AbbVie shrugs off $134M cash deals, quitting a neuro R&D pact with Voyager Therapeutics on vectorized antibody treatments
It’s the end of the road for Voyager Therapeutics’ collaboration with AbbVie on tau and alpha-synuclein vectorized antibody development.
In two deals spanning the last two years, AbbVie dropped more than $134 million upfront for Voyager’s preclinical R&D of vectorized antibody treatments for diseases like Alzheimer’s and Parkinson’s. But Voyager says AbbVie is walking away now, without offering an explanation for why.
The first deal, penned in 2018, honed in on the potential treatment of Alzheimer’s and other neurodegenerative diseases by reducing tau pathology, now a hot spotlight in the wake of numerous amyloid beta setbacks. AbbVie paid Voyager $69 million upfront to develop vectorized antibodies directed against tau. Cambridge, MA-based Voyager had the opportunity to bag another $155 million in preclinical and Phase I payments, and $895 million in development and regulatory milestones.
The following year, the collaboration expanded to include vectorized antibodies directed at pathological species of alpha-synuclein for the treatment of Parkinson’s disease and other synucleinopathies. In that deal, Voyager pocketed $65 million upfront, with the chance to earn another $245 million in preclinical and Phase I payments, $728 million in development and regulatory milestones, and $500 million in commercial milestones.
Voyager’s one-time intravenous injections are designed to deliver genes across the blood-brain barrier that encode for the production of therapeutic antibodies.
Following Voyager’s R&D, AbbVie had the option to advance one or more candidates to IND-enabling studies and clinical development. After Phase I clinical development, the drug maker could have licensed Voyager’s antibody programs for further clinical development and commercialization — though neither program made it that far.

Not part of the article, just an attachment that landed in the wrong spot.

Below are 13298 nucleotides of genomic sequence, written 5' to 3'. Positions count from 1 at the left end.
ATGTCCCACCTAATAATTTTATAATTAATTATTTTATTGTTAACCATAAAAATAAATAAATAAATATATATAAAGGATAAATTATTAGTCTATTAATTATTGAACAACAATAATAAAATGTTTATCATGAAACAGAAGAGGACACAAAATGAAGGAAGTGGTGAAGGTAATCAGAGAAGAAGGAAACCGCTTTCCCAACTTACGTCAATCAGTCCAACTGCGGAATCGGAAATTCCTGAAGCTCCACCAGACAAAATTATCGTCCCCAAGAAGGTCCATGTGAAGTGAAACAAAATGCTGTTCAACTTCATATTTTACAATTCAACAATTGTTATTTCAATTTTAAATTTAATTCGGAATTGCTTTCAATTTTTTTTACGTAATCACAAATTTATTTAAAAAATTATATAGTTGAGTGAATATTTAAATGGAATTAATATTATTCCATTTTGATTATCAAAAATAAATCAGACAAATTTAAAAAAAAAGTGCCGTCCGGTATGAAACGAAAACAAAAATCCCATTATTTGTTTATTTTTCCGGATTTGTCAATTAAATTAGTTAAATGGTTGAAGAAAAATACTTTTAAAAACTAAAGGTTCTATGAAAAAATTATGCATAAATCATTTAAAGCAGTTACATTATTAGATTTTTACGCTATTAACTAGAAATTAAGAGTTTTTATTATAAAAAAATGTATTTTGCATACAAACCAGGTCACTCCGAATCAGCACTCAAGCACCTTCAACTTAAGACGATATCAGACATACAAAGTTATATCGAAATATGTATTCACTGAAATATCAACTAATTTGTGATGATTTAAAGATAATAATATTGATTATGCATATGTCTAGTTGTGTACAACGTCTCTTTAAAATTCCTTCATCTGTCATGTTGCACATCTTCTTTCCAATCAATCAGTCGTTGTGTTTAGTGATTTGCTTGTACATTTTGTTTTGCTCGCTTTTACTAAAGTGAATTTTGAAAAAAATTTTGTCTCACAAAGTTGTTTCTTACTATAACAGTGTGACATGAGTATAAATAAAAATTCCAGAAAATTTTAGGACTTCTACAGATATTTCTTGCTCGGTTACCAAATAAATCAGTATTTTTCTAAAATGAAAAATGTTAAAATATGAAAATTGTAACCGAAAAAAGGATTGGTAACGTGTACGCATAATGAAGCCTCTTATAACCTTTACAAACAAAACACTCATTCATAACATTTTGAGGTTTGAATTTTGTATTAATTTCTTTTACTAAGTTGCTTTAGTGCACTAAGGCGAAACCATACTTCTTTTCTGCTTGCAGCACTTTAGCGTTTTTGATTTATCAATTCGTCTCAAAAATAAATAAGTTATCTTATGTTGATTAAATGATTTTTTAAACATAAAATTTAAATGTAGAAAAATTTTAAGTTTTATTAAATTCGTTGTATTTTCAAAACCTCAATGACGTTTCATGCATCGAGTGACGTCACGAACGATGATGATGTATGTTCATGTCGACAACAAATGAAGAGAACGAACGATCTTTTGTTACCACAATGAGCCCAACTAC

With the collaboration coming to an end, Voyager has regained full clinical development and commercialization rights to the experimental drugs developed with AbbVie in the tau program. And Voyager says it’s free to pursue another partner to develop its vectorized antibody programs for tau and alpha-synuclein.
“Through the tau and alpha-synuclein collaborations, we believe we have made considerable progress against targets for neurodegenerative diseases with this novel approach, reinforcing our enthusiasm for its potential to deliver therapeutically efficacious levels of biologics to the brain and central nervous system,” said Omar Khwaja, Voyager’s CMO and head of R&D, in a prepared statement.
“We believe our continued work on discovery and design of novel AAV capsids with substantially improved blood-brain barrier penetrance will also considerably broaden the potential of AAV-based gene therapy, including vectorized antibodies or other biologics, for the treatment of severe neurological diseases,” he continued.
Voyager’s stock $VYGR fell about 15% to $9.62 after-hours on Monday, after the changes were announced.
The company’s most advanced drug in the pipeline is VY-AADC, an AAV-based gene therapy currently enrolled in a Phase II trial to treat Parkinson’s disease.